Ruby Generate Random String

Random strings are helpful features in various cases such as encryption, data seeds, and more. Although it’s impossible to create a genuinely arbitrary value using deterministic machines, we can get a set of pseudorandom values that appear randomly generated.

This guide will show you how to generate a random string using Ruby. Since a string is an array of alphanumeric characters, we will start with the basics and generate random numbers and characters.

Generating a Random Number

Before we focus on generating random strings in Ruby, let us learn how to generate a random number in Ruby.

We use the rand method to generate random numbers. If you call the rand method with no arguments, it generates a floating number in the range of 0.0 and 1.0

=> 0.041586206067679155

The rand function also allows you to pass an integer as an argument. If the method has a provided integer value, it will generate a random integer value in the range of 0 to the specified value.

=> 5

In the example above, every time you run the method above, you will get a value between 0 and 10, exclusive.

Suppose you want to generate a random number within a specific range. In such a scenario, you can specify the range as:


For example, to generate a random value between 30 and 60:

=> 42

The example above is exclusive of the end value. This means 60 will not be included as a random value.

If you want to include an end value, use the double-dot notation as:

=> 60

Generating a Random String

Although there are various ways to generate a random string in Ruby, we will stick with a simple one that utilizes built-in Ruby methods and functionality.

Step 1 – Generate Array of Characters

The first method is to generate an array of characters. To do this, we will use the range method in ruby.

For example, the following code generates an array of lower case characters.


Next, we need to convert the output from the above code into an array. We can use the to_a method as:


The above method will give us an array of characters.

You can only use lower case characters only. You can generate uppercase characters as:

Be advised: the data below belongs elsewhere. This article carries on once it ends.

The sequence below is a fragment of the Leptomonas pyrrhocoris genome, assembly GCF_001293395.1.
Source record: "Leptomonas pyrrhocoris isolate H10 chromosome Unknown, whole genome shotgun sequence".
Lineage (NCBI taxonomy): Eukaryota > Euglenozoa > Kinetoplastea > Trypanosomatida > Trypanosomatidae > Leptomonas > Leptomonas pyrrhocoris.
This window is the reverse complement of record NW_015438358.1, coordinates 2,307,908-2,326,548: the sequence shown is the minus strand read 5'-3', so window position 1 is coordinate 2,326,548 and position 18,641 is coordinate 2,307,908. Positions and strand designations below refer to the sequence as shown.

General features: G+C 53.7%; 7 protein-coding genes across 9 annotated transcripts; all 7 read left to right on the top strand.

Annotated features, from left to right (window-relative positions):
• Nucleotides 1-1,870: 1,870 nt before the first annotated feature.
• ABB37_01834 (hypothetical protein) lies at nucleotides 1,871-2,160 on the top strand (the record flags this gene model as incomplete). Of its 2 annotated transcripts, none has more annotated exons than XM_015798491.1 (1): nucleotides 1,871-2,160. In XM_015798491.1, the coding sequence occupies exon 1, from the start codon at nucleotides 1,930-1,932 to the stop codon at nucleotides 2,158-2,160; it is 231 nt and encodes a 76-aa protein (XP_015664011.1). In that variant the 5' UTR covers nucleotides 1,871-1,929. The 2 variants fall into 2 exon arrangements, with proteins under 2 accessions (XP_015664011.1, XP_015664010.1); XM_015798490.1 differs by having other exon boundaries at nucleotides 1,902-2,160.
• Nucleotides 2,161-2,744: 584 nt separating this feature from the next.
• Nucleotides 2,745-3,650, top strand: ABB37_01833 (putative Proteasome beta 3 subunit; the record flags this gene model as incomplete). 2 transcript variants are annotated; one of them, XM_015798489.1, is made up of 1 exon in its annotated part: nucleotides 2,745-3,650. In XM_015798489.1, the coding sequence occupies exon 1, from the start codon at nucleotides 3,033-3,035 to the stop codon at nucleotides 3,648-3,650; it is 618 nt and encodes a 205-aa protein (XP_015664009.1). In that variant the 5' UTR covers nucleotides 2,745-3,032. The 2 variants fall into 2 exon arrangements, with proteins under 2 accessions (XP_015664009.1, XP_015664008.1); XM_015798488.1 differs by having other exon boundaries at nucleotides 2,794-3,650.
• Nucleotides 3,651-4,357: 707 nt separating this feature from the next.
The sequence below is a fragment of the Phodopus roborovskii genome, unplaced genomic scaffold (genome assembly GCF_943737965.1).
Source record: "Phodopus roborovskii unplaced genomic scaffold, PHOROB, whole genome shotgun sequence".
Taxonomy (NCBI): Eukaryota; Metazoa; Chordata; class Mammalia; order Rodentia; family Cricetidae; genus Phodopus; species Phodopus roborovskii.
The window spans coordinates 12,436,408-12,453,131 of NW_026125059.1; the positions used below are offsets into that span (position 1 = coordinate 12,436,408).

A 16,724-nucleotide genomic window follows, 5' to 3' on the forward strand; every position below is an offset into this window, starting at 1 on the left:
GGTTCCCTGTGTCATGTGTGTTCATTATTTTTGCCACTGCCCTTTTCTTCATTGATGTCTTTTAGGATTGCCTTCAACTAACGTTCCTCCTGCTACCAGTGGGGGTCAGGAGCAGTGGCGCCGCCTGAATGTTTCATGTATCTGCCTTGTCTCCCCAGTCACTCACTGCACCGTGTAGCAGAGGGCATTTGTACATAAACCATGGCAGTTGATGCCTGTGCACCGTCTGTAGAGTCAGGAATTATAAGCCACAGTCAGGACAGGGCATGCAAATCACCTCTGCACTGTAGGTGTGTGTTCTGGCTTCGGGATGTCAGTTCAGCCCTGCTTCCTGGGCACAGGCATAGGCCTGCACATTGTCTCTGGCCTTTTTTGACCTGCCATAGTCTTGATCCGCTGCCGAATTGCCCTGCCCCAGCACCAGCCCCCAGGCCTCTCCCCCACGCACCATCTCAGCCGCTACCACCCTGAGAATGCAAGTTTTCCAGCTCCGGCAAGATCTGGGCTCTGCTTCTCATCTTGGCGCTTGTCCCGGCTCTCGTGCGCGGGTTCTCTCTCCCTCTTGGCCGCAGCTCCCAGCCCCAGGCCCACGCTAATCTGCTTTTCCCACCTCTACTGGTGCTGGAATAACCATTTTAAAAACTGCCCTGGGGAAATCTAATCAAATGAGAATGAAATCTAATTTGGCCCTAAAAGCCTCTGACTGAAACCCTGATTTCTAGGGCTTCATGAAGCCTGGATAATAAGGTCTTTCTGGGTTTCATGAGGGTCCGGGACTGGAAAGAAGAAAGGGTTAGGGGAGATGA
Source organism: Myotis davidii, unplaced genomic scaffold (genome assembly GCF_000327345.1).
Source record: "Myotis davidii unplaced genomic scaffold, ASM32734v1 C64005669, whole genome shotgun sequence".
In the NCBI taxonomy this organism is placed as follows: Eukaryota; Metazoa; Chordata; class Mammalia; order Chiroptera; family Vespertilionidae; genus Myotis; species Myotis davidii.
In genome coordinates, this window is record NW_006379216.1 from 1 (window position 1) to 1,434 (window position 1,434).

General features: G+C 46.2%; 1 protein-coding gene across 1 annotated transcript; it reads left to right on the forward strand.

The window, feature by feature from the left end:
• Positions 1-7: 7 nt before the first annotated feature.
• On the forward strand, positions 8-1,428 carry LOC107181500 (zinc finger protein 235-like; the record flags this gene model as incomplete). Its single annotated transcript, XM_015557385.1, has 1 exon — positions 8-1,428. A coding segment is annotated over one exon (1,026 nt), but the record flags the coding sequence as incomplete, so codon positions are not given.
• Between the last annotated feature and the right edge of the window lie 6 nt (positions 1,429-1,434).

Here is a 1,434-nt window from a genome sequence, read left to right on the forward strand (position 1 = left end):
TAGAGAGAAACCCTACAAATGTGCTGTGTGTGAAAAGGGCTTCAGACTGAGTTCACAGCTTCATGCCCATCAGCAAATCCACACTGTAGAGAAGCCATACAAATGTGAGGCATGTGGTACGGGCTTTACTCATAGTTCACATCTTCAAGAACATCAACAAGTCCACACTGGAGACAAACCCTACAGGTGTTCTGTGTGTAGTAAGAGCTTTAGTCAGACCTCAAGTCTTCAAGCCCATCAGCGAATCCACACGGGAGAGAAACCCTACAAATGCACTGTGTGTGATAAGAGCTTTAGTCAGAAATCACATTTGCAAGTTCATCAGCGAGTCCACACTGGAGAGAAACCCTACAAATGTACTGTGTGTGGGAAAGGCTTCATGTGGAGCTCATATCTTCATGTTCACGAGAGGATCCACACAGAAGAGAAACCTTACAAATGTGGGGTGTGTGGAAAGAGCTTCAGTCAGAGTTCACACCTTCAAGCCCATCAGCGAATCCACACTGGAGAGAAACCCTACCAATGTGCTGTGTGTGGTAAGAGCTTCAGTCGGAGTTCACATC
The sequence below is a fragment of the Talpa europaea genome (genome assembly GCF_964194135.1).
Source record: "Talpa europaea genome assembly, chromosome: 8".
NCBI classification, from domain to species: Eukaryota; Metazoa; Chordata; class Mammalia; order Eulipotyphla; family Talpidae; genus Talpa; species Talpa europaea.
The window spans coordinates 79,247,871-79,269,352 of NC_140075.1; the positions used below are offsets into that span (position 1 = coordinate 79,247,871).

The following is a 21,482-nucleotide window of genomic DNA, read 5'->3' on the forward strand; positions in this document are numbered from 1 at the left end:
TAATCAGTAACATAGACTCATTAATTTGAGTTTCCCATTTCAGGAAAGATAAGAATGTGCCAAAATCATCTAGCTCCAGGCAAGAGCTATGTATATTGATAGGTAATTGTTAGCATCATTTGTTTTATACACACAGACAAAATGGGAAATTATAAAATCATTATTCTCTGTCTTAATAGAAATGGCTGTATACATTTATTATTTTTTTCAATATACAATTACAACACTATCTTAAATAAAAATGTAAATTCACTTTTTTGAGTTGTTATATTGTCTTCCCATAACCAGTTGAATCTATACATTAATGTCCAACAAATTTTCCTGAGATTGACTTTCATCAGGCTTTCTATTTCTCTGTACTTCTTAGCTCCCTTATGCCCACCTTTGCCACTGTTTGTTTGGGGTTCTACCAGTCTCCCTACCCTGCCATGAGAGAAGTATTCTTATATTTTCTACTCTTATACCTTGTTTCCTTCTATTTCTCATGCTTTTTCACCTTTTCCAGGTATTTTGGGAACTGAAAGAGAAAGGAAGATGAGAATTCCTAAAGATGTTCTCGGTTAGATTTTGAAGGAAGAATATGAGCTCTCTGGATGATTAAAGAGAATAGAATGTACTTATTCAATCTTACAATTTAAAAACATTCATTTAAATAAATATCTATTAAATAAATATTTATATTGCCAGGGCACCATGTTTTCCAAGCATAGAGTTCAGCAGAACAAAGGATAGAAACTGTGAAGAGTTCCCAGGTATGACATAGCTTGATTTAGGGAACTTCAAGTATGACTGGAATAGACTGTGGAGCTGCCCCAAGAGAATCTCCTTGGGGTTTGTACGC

Step 2 – Shuffle the generated characters

In the previous example, we generate an array of characters in sequential order. Hence, the values are not in random order.

To introduce randomness for every time the block is called, we can use the shuffle method.

The shuffle method will return a new array with the elements in the previous array shuffled.

Take the first example array and shuffle it.


In this example, the characters are shuffled in a random order every time we run the code.

Step 3 – Convert to String

Up to this point, we have only created an array of characters. The next step is to convert the characters in the array to a single string, which we can achieve using the join method.

For example:

=> "mixwnezhjckusqogyprvfdblta"

Running the code above will return a random string of lowercase characters.

Step 4 – More Randomness

We can introduce more randomness to our generated string by introducing uppercase characters and numerical values.

We can do this by:

[*'a'..'z', *0..9, *'A'..'Z']

The example above will generate an array of lowercase, uppercase, and numeric values.

To randomize them, use the shuffle method and join to create a string. Below is an example output:

[*'a'..'z', *0..9, *'A'..'Z'].shuffle.join

Suppose we want to get a string of a specific length. For example, to generate a string of length 10. We can pass the range to the shuffle method as:

[*'a'..'z', *0..9, *'A'..'Z'].shuffle[0..10].join
=> "ncNerKw78MS"

Method 2 -SecureRandom Module

Ruby also provides the securerandom package for generating random strings. It supports hex, base64, and bytes.

To use it, import it as:

require 'securerandom'
=> true

Generate a random base64 value as:

=> "cXzPK1zBBBc/Odu1FSapwg=="

For hex, enter:

=> "86dc7bcec3962153efef36585696920f"

Finally, using bytes:

=> "\xE6)\x8E\xF4\xD9\xE1w\x1DU\xA2\x7F\x86\x97z\b."


This guide covers how to generate random values in Ruby using prebuilt methods and modules.

About the author

John Otieno

My name is John and am a fellow geek like you. I am passionate about all things computers from Hardware, Operating systems to Programming. My dream is to share my knowledge with the world and help out fellow geeks. Follow my content by subscribing to LinuxHint mailing list